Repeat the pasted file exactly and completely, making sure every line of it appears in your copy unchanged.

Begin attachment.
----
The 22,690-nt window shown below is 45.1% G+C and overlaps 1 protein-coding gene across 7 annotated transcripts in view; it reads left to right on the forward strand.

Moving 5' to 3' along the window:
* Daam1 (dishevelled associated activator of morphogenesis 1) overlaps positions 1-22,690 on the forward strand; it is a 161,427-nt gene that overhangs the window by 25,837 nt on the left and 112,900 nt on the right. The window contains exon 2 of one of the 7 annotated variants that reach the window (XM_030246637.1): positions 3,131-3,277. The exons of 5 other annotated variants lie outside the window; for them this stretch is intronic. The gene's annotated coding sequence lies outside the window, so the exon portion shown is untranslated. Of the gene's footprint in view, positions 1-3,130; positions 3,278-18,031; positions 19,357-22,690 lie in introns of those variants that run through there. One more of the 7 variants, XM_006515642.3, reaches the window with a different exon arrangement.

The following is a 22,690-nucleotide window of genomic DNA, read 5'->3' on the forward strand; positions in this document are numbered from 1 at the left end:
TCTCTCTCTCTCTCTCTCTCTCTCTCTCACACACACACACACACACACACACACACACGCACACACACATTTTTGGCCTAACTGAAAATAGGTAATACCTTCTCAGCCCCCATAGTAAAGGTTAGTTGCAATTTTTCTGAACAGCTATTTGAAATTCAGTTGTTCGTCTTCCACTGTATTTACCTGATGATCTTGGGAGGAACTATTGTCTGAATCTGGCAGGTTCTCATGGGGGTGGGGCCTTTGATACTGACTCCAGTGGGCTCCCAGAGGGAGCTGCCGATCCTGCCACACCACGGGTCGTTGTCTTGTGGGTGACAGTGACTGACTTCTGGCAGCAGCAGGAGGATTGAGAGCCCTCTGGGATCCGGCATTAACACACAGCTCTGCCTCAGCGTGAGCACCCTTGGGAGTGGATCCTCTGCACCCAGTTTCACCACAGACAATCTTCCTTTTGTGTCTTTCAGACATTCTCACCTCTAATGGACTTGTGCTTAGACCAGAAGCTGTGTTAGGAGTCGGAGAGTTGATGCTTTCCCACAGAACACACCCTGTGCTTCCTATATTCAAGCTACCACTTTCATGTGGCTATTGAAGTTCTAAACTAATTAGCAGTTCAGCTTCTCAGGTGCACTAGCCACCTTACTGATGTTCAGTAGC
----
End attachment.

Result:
The 22,690-nt window shown below is 45.1% G+C and overlaps 1 protein-coding gene across 7 annotated transcripts in view; it reads left to right on the forward strand.

Moving 5' to 3' along the window:
* Daam1 (dishevelled associated activator of morphogenesis 1) overlaps positions 1-22,690 on the forward strand; it is a 161,427-nt gene that overhangs the window by 25,837 nt on the left and 112,900 nt on the right. The window contains exon 2 of one of the 7 annotated variants that reach the window (XM_030246637.1): positions 3,131-3,277. The exons of 5 other annotated variants lie outside the window; for them this stretch is intronic. The gene's annotated coding sequence lies outside the window, so the exon portion shown is untranslated. Of the gene's footprint in view, positions 1-3,130; positions 3,278-18,031; positions 19,357-22,690 lie in introns of those variants that run through there. One more of the 7 variants, XM_006515642.3, reaches the window with a different exon arrangement.

The following is a 22,690-nucleotide window of genomic DNA, read 5'->3' on the forward strand; positions in this document are numbered from 1 at the left end:
TCTCTCTCTCTCTCTCTCTCTCTCTCTCACACACACACACACACACACACACACACACGCACACACACATTTTTGGCCTAACTGAAAATAGGTAATACCTTCTCAGCCCCCATAGTAAAGGTTAGTTGCAATTTTTCTGAACAGCTATTTGAAATTCAGTTGTTCGTCTTCCACTGTATTTACCTGATGATCTTGGGAGGAACTATTGTCTGAATCTGGCAGGTTCTCATGGGGGTGGGGCCTTTGATACTGACTCCAGTGGGCTCCCAGAGGGAGCTGCCGATCCTGCCACACCACGGGTCGTTGTCTTGTGGGTGACAGTGACTGACTTCTGGCAGCAGCAGGAGGATTGAGAGCCCTCTGGGATCCGGCATTAACACACAGCTCTGCCTCAGCGTGAGCACCCTTGGGAGTGGATCCTCTGCACCCAGTTTCACCACAGACAATCTTCCTTTTGTGTCTTTCAGACATTCTCACCTCTAATGGACTTGTGCTTAGACCAGAAGCTGTGTTAGGAGTCGGAGAGTTGATGCTTTCCCACAGAACACACCCTGTGCTTCCTATATTCAAGCTACCACTTTCATGTGGCTATTGAAGTTCTAAACTAATTAGCAGTTCAGCTTCTCAGGTGCACTAGCCACCTTACTGATGTTCAGTAGC